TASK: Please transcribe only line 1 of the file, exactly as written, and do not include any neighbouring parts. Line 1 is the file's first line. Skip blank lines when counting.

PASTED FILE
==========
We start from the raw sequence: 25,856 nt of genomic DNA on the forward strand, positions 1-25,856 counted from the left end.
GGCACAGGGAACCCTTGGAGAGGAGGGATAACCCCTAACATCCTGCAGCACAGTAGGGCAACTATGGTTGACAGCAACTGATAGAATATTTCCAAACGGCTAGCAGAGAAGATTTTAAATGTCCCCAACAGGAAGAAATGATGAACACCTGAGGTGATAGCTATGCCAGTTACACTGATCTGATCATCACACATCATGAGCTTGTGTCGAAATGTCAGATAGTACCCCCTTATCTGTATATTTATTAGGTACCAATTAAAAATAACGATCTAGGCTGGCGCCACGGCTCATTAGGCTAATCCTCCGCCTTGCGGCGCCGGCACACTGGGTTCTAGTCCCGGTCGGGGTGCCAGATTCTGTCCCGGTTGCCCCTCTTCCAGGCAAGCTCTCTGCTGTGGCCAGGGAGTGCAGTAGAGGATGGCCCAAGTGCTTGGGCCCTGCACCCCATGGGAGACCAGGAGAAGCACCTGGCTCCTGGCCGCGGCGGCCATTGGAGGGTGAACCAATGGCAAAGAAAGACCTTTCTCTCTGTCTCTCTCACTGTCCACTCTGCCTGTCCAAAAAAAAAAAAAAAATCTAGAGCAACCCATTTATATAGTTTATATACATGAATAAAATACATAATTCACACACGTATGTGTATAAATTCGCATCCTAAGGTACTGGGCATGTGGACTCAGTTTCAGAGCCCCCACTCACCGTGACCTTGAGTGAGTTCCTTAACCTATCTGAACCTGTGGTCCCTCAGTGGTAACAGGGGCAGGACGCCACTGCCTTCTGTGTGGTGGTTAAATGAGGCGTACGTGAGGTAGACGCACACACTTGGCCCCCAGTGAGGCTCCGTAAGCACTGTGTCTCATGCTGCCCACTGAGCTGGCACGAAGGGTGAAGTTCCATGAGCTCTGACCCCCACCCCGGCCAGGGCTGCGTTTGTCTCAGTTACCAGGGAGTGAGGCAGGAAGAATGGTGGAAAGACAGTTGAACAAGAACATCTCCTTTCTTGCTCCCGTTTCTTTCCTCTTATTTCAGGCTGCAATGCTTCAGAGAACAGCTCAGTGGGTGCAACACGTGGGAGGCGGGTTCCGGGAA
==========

We start from the raw sequence: 25,856 nt of genomic DNA on the forward strand, positions 1-25,856 counted from the left end.